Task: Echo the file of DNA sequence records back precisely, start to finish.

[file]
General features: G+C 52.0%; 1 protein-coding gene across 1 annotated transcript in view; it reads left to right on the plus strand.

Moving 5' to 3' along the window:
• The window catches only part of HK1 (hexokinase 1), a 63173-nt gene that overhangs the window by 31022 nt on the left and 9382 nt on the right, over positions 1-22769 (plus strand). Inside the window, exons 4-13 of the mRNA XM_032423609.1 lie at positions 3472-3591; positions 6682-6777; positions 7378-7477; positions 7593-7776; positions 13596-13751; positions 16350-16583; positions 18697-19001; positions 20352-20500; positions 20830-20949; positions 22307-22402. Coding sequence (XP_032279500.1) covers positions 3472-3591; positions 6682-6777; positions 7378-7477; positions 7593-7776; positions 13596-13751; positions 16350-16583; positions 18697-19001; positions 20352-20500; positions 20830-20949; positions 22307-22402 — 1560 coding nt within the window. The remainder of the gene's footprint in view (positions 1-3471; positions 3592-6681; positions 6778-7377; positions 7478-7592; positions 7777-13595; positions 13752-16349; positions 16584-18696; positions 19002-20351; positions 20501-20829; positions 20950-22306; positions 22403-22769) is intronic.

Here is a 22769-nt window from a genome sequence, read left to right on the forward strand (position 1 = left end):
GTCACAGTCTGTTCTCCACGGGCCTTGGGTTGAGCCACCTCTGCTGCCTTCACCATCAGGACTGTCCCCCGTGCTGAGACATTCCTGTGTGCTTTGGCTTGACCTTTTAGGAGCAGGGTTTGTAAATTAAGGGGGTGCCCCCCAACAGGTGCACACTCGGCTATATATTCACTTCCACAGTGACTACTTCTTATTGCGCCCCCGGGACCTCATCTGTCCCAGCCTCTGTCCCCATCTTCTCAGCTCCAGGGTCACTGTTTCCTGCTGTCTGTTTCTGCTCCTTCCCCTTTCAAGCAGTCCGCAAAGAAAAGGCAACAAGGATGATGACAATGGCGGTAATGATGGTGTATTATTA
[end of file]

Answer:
General features: G+C 52.0%; 1 protein-coding gene across 1 annotated transcript in view; it reads left to right on the plus strand.

Moving 5' to 3' along the window:
• The window catches only part of HK1 (hexokinase 1), a 63173-nt gene that overhangs the window by 31022 nt on the left and 9382 nt on the right, over positions 1-22769 (plus strand). Inside the window, exons 4-13 of the mRNA XM_032423609.1 lie at positions 3472-3591; positions 6682-6777; positions 7378-7477; positions 7593-7776; positions 13596-13751; positions 16350-16583; positions 18697-19001; positions 20352-20500; positions 20830-20949; positions 22307-22402. Coding sequence (XP_032279500.1) covers positions 3472-3591; positions 6682-6777; positions 7378-7477; positions 7593-7776; positions 13596-13751; positions 16350-16583; positions 18697-19001; positions 20352-20500; positions 20830-20949; positions 22307-22402 — 1560 coding nt within the window. The remainder of the gene's footprint in view (positions 1-3471; positions 3592-6681; positions 6778-7377; positions 7478-7592; positions 7777-13595; positions 13752-16349; positions 16584-18696; positions 19002-20351; positions 20501-20829; positions 20950-22306; positions 22403-22769) is intronic.

Here is a 22769-nt window from a genome sequence, read left to right on the forward strand (position 1 = left end):
GTCACAGTCTGTTCTCCACGGGCCTTGGGTTGAGCCACCTCTGCTGCCTTCACCATCAGGACTGTCCCCCGTGCTGAGACATTCCTGTGTGCTTTGGCTTGACCTTTTAGGAGCAGGGTTTGTAAATTAAGGGGGTGCCCCCCAACAGGTGCACACTCGGCTATATATTCACTTCCACAGTGACTACTTCTTATTGCGCCCCCGGGACCTCATCTGTCCCAGCCTCTGTCCCCATCTTCTCAGCTCCAGGGTCACTGTTTCCTGCTGTCTGTTTCTGCTCCTTCCCCTTTCAAGCAGTCCGCAAAGAAAAGGCAACAAGGATGATGACAATGGCGGTAATGATGGTGTATTATTA